31 Oct 2014
Eighty-nine years before H. G. Wells’ Halloween radio broadcast “War of the Worlds” panicked the nation, Cabarrus County experienced its own startling extraterrestrial visit. On Wednesday afternoon, October 31, 1849, a meteor fell through the Cabarrus sky, landing on Hiram Bost’s land in Township 10, near what is now Midland. Because there are no surviving Cabarrus county newspapers from 1849, the Charlotte Journal provides the story.
The first Journal article appeared on Friday, November 2, reporting that Charlotteans “heard a report like a clap of thunder and then a rolling like its distant reverberations.” A November 9 article confirmed that a meteorite, weighing about 19 pounds, struck in Cabarrus County.
The most detailed account of the event finally appeared in the Charlotte Journal on Friday, December 14. The newspaper described the meteorite as “a large mass of dark, bluish, gritty, metallic rock, weighing 19-1/2 lbs.” The meteorite was seen and heard as far away as 250 miles north and south of the Cabarrus area, and it landed in a wooded area about 300 yards from the spot where Hiram Bost stood talking with a neighbor in Midland.
The Journal reported that the two men:
“heard a whizzing noise directly overhead, and a sound like that which might be produced by a large anvil passing over them, while a quantity of small bodies were cutting the air, with a rattling like platoon firing. They could not see the falling body, but sighted the sound of the heavy mass by a tall pine tree, in a direction nearly East, where it was heard to fall with a dull jar of the ground…[T]he next morning, they discovered…a pine log lying upon the ground freshly splintered and wounded upon one side. By the side of a pointed stick, they felt the rock, which had buried itself just beneath the surface of the earth – from which it was taken with care – leaving the impression of its outlines very distinctly in a white clay sub soil…The explosions and noise of the fall caused much alarm to women and men, dogs and horses. Some persons at a distance, saw a fiery elongated body, flaming like iron at a white heat, following a denser and darker ball of fire, passing from West to East.”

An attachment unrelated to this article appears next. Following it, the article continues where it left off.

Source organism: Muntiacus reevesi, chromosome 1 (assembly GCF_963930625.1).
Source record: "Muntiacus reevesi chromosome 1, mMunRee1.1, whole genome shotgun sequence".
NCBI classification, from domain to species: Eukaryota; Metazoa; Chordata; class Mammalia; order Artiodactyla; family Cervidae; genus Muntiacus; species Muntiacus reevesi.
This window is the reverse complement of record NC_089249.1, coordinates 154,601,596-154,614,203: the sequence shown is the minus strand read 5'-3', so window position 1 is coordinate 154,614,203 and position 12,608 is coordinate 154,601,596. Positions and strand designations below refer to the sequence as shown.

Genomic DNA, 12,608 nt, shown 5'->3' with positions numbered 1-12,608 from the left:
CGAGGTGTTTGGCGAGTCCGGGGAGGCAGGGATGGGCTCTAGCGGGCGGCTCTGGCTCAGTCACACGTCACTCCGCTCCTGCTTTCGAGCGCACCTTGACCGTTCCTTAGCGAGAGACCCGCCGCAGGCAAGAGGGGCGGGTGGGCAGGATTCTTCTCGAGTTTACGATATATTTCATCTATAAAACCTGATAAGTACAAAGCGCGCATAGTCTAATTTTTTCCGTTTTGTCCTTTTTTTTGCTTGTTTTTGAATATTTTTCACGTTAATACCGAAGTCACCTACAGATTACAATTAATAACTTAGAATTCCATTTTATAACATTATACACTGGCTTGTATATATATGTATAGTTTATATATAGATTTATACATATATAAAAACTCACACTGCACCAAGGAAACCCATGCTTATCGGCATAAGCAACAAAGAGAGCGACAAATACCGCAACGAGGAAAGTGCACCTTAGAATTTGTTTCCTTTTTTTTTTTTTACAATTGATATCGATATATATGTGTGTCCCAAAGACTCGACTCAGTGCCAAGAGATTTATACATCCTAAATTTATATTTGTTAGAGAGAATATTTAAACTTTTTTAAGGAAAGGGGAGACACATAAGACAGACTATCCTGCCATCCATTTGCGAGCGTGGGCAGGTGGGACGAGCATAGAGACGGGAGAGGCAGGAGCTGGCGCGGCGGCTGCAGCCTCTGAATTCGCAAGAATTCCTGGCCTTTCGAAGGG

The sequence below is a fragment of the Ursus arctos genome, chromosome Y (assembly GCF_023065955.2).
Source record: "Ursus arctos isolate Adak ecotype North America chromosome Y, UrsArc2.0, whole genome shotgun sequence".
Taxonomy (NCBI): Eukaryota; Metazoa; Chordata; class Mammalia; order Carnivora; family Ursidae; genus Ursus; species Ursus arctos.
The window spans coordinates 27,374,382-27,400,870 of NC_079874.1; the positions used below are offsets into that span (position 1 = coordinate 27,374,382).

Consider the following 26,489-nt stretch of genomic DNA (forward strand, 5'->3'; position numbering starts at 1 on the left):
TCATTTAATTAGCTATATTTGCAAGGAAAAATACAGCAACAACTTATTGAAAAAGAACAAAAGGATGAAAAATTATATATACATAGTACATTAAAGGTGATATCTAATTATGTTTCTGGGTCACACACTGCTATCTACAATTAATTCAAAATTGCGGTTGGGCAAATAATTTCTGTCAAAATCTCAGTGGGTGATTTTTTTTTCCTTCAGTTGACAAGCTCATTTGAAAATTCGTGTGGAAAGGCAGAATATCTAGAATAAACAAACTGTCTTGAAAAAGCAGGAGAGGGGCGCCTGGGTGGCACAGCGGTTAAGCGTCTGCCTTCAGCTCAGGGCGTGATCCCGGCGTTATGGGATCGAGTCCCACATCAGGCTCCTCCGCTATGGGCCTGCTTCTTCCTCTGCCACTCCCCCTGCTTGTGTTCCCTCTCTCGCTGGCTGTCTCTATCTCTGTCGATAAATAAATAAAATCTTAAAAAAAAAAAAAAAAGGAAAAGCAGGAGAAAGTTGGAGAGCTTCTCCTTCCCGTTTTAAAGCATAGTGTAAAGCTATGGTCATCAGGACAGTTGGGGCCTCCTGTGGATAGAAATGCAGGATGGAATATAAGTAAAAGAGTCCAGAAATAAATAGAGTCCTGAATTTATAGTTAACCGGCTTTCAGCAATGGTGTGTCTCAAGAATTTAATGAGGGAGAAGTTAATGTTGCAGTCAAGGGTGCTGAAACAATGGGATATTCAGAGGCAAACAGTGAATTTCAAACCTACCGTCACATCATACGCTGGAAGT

According to the practice of the day, the meteorite was named after a nearby town. For some reason, the town chosen was not Concord, but Monroe (Midland was not yet a town). Thus, the meteorite that landed on Hiram Bost’s Cabarrus County farm became known as the Monroe Meteorite. Also, according to common practice, the meteorite was broken up into smaller pieces, most of which became additions to several meteor and meteorite collections in other parts of the country and internationally.
On February 8, 2011, Midland Mayor Kathy Kitts made a presentation to the Town Council. She said the Town had received a wonderful gift from Mr. Richard Bennett in that he had provided them a piece of the Monroe Meteor for display. The following is from the town council meeting minutes:
“From the census listing in 1849, Mr. Bost was listed as a 32 year old farmer owning 543 acres of land. He also inherited land from his father on Jim Sossoman Road and Anderson Creek. When the meteorite fell, it alerted everyone from Davidson, Monroe and all other surrounding towns. Pieces of the meteorite are in the Vatican, Museum of Natural History in Paris, France and the Smithsonian.
Town Planning Administrator, Richard Flowe took the known coordinates of where it landed and found it was cater-cornered to the present Midland Town Hall. The CCHS [Cabarrus County High School] woodshop will build a shadow box so the Town can display it for all to see.”
Mayor Kitts said this was an important part of Town history because only a small number of meteorites, about 700 of them, have fallen in North Carolina.
Courtesy of the Cabarrus County Public Library, Lore Local History Room